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PARIS (Reuters) - French physicist and philosopher Bernard d'Espagnat has won the 2009 Templeton Prize, billed as the world's largest annual award to an individual, for his work affirming the spiritual dimension of life.
The Templeton Foundation announced the $1.42 million prize at the United Nations Educational, Scientific and Cultural Organization (UNESCO) in Paris on Monday.
Award organizers said his work in quantum physics revealed a reality beyond science that spirituality and art could help to partly grasp.
John Templeton Jr, president of the foundation launched by his late father, said at the ceremony that d'Espagnat, 87, had "explored the unlimited, the openings that new scientific discoveries offer in pure knowledge and in questions that go to the very heart of our existence and humanity."
Previous winners include Russian writer Alexander Solzhenitsyn, United States evangelist Billy Graham and Albanian-born Mother Teresa.
D'Espagnat, a former senior physicist at the CERN particle physics laboratory in Geneva and professor at French and United States universities, argues in his books that modern quantum physics shows that ultimate reality cannot be described.
Classical physics developed by Isaac Newton believes it can describe the world through laws of nature that it knows or will discover. But quantum physics shows that tiny particles defy this logic and can act in indeterminate ways.
D'Espagnat says this points toward a reality beyond the reach of empirical science. The human intuitions in art, music and spirituality can bring us closer to this ultimate reality, but it is so mysterious we cannot know or even imagine it.
"Mystery is not something negative that has to be eliminated," he said. "On the contrary, it is one of the constitutive elements of being."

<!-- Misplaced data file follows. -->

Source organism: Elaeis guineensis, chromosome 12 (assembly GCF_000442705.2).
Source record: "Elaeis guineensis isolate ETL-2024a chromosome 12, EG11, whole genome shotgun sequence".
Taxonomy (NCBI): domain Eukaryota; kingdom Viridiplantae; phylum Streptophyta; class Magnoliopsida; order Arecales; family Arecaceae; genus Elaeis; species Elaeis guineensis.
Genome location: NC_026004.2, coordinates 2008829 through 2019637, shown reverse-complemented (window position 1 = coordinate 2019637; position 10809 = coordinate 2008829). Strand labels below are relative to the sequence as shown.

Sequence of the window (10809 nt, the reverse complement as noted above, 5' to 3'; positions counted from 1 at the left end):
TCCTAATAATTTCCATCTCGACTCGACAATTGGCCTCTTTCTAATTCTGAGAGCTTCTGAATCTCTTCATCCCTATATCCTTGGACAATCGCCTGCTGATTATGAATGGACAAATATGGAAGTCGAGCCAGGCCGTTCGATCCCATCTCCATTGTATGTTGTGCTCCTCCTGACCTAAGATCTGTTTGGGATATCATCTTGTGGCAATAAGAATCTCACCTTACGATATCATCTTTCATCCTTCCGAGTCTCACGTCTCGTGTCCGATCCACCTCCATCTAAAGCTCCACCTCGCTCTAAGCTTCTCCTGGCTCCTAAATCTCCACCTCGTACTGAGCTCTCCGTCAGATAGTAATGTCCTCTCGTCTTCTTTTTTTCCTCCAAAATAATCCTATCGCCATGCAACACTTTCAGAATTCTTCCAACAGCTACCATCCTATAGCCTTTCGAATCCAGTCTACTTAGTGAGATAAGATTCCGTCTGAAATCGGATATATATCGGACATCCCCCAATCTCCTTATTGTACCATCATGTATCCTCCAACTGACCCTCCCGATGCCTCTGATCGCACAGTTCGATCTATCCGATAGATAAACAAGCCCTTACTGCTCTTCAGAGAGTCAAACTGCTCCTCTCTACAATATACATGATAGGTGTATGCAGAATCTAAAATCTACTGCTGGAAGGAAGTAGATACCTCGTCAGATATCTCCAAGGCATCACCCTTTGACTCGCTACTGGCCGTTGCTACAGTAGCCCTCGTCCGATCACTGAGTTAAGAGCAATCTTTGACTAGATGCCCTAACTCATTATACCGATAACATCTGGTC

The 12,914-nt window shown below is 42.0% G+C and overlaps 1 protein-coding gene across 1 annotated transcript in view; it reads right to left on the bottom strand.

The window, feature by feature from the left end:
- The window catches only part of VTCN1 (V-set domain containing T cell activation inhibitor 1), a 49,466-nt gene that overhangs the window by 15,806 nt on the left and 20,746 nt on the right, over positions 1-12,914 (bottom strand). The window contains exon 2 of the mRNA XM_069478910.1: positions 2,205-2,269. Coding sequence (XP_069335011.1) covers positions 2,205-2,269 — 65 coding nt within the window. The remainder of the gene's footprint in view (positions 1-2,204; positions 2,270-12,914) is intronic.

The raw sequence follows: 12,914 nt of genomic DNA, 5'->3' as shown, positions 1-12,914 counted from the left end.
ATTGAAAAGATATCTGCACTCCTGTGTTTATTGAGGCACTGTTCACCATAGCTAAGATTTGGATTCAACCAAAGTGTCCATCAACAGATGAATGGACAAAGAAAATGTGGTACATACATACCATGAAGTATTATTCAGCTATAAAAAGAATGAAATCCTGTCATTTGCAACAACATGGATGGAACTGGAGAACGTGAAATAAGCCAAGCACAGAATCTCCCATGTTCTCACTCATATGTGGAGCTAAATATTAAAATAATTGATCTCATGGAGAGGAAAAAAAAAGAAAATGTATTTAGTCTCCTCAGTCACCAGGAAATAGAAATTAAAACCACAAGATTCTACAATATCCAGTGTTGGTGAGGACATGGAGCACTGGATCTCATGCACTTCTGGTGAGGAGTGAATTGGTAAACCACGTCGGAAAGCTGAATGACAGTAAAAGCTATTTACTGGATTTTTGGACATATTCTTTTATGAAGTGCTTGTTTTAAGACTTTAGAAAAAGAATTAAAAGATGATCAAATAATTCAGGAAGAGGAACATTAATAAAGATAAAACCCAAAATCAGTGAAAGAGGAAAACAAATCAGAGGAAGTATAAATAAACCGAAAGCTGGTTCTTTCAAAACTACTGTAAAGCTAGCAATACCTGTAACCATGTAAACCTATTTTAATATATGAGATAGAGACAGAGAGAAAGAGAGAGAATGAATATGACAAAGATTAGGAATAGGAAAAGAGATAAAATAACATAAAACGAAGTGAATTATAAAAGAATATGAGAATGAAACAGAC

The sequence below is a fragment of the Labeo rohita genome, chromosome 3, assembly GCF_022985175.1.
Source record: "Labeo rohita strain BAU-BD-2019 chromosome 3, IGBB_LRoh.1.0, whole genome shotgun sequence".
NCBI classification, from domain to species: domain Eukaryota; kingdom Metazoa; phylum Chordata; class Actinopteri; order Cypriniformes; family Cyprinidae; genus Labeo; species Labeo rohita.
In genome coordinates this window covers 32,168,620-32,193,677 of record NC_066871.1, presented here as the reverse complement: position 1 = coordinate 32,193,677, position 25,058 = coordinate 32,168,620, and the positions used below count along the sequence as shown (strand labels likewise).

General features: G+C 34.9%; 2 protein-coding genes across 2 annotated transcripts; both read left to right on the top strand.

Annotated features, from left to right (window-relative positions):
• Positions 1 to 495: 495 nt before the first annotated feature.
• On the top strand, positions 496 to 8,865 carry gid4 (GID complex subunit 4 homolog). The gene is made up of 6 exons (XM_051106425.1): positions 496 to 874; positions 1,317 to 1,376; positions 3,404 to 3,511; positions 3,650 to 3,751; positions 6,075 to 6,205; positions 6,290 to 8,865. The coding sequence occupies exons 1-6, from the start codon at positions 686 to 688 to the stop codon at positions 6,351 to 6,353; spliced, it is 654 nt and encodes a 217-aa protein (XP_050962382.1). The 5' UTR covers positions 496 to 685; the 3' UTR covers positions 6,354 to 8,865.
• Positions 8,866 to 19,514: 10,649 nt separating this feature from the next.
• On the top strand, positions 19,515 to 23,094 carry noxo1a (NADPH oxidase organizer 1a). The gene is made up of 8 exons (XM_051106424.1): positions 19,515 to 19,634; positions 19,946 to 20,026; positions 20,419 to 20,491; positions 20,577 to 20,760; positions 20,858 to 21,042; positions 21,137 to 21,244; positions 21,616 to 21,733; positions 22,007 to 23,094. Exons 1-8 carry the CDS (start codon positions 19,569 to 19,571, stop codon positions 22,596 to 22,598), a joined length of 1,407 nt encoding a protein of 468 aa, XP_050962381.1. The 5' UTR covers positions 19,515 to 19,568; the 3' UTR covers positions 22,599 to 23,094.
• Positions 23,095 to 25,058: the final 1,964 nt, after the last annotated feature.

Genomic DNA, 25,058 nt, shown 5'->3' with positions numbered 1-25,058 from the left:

In an interview on Friday, d'Espagnat told Reuters he was brought up a Roman Catholic but did not practice any religion and considered himself a spiritualist.
Some baffling discoveries of quantum physics led him to believe all creation has a wholeness and interrelatedness that many scientists miss by trying to break problems down into their component parts rather than understand them in larger contexts.
One of these is entanglement, the way that paired subatomic particles remain linked even if they move far apart, so that experimenting with one automatically effects the other without any apparent communication between them.
This view clashes with the materialist outlook widespread among scientists.
"Materialists consider that we are explained entirely by combinations of small uninteresting things like atoms or quarks," said d'Espagnat, whose latest book in English -- "On Physics and Philosophy" -- was published in 2006.
"I believe we ultimately come from a superior entity to which awe and respect is due and which we shouldn't try to approach by trying to conceptualize too much," he said. "It's more a question of feeling."
Although they cannot be tested, the intuitions people have when they are moved by great art or by spiritual beliefs help them grasp a bit more of ultimate reality, d'Espagnat said.
"When they hear very good music, people who like classical music have the impression they get at some reality that way. Why not?" he asked.